during the recovery phase, the kidneys and spleen weights recovered
    partly to normal. The caecal weights changed fast to normel in seven
    days (BIBRA report, 1977).

         In a 10-week feeding study 17 groups of 15 male and 15 female
    rats (strain Sprague-Dawley) were given various caramels in different
    dose levels. The caramels were an ammonia process caramel (containing
    830 ppm 4-methylimidazole), single strength ammonia sulfite caramel
    (SS) (containing 140 ppm 4-methylimidazole) and a double strength
    ammonia sulfite caramel (DS) (containing 340 ppm 4-methylimidazole).
    The dose levels that were fed were 1.25, 2.5, 5, 10 and 15% ammonia
    process caramel and SS or 0.5, 1, 2, 4 and 6% DS caramel. Furthermore
    two control groups were used.

         In the animals with ammonia process caramel in levels of 5% and
    higher the faeces became within two weeks soft, the water content of
    the faeces was higher. This was also found in the animals with 15%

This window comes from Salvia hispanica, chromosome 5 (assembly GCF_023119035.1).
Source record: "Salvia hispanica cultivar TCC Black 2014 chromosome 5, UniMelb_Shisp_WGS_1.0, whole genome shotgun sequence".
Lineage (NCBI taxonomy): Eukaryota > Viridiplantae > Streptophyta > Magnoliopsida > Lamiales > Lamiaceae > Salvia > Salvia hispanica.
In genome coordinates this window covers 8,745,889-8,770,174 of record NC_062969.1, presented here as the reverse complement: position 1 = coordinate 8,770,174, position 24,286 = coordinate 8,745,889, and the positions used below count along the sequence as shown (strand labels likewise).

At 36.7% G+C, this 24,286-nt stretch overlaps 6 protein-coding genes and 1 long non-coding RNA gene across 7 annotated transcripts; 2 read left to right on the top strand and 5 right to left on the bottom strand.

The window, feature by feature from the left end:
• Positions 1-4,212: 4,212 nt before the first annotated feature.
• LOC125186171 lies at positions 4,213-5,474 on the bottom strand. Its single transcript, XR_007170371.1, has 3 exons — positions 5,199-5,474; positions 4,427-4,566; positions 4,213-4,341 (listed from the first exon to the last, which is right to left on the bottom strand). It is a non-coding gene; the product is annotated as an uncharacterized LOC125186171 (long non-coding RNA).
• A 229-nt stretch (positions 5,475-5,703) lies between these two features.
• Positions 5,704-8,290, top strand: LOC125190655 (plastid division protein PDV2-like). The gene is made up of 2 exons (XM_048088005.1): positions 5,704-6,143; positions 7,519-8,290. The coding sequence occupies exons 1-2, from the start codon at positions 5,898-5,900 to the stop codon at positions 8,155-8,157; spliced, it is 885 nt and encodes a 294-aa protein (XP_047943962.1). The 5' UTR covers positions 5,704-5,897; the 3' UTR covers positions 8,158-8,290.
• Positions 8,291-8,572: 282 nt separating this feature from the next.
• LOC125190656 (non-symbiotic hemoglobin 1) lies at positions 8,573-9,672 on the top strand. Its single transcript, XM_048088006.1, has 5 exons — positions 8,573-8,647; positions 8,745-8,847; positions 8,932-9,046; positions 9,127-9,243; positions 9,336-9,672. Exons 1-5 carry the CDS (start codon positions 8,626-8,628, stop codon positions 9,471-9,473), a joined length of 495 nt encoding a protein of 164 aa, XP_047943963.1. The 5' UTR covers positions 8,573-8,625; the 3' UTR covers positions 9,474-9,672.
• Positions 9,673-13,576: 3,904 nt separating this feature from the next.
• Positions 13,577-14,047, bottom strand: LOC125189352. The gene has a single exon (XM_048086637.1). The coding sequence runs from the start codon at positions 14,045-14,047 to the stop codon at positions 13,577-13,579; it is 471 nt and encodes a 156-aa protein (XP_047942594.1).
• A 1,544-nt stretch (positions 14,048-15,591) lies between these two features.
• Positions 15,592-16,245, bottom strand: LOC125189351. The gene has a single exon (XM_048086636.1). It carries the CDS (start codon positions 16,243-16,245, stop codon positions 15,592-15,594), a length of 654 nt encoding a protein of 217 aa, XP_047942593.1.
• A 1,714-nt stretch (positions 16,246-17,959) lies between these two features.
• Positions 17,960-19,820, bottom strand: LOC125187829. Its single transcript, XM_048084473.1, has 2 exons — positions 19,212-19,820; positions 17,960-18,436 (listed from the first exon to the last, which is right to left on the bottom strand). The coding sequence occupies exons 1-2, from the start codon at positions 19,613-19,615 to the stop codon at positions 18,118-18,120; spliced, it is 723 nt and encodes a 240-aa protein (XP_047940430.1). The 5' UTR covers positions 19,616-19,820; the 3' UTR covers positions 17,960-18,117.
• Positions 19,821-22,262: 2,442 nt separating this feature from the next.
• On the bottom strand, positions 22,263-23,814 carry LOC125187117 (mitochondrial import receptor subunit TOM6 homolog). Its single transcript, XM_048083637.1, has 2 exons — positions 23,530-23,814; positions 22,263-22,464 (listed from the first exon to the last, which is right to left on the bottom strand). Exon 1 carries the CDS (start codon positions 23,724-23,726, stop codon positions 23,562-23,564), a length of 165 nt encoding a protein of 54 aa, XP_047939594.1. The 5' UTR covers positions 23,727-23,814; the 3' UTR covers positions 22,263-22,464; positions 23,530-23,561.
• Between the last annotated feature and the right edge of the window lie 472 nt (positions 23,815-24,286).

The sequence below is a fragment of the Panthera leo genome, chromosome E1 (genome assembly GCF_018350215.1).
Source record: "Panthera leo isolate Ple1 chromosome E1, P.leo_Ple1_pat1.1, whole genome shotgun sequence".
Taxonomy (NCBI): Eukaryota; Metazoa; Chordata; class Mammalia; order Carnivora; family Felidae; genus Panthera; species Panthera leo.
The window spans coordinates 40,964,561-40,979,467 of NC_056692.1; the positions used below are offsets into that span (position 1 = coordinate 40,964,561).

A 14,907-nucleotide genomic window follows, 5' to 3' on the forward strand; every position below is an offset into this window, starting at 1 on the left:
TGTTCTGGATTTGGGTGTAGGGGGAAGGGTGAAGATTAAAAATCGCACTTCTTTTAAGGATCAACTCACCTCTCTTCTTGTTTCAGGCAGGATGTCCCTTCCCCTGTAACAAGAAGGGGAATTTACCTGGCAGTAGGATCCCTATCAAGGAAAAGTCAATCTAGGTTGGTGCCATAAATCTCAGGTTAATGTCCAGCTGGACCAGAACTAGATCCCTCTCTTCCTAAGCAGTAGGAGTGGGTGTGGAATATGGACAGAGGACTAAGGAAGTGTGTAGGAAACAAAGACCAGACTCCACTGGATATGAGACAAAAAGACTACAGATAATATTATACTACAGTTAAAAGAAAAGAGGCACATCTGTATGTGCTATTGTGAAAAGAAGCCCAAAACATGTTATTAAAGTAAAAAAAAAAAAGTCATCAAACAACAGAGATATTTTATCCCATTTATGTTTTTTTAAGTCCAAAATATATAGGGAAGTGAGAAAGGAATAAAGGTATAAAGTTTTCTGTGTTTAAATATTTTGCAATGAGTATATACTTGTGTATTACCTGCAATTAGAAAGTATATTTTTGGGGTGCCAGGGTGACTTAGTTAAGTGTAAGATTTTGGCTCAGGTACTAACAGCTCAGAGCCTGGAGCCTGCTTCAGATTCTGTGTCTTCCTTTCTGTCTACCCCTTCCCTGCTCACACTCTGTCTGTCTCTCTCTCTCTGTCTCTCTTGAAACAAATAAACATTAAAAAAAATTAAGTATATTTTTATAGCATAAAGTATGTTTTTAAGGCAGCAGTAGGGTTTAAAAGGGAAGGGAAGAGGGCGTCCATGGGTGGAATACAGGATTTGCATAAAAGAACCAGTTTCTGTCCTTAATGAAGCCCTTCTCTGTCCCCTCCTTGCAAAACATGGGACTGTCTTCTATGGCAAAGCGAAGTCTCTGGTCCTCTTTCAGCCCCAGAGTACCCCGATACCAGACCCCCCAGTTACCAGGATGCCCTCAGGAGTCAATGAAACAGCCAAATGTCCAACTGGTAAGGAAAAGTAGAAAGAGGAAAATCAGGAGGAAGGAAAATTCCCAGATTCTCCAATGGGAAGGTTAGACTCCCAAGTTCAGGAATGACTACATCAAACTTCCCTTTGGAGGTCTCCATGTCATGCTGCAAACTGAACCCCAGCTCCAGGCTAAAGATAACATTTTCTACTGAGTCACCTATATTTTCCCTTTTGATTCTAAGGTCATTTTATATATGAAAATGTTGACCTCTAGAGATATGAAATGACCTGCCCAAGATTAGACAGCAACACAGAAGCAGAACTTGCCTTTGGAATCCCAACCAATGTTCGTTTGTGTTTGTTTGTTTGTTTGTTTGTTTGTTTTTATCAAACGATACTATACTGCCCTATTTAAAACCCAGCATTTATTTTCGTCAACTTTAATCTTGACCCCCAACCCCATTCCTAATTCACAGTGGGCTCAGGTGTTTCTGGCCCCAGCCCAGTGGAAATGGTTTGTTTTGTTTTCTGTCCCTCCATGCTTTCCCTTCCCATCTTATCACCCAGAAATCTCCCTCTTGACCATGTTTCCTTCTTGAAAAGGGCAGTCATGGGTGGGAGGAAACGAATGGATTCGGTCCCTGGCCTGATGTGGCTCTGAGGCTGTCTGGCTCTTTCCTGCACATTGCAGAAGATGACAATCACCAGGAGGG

SS caramel. There was no clear profound effect on the increase of body
    weight, except the 15% ammonia process caramel group, in this group
    was the clearest effect.

         From the blood studies it was clear that the ammonia process
    caramel caused significant reduction in lymphocyte count and a
    coincident increase in the numbers of segmented neutrophils. This
    effect was even found in the 1.25% level (but no clear dose-relation).
    No macroscopic evidence of abnormal pigmentation of the mesenteric
    lymph nodes were found. Increase in caecal size (empty weight) was
    consistently evident in animals of both sexes fed ammonia process
    caramel at the 5, 10 and 15% level. For the groups of animals with
    caramel SS and DS this was in general not the case.

         The histopathological study did not reveal changes in
    the structure of the ileal or caecal mucosae nor in the
    reticuloendothelial components of the central or peripheral systems.
    No abnormal pigmentation of the lymph nodes was found (Procter et al.,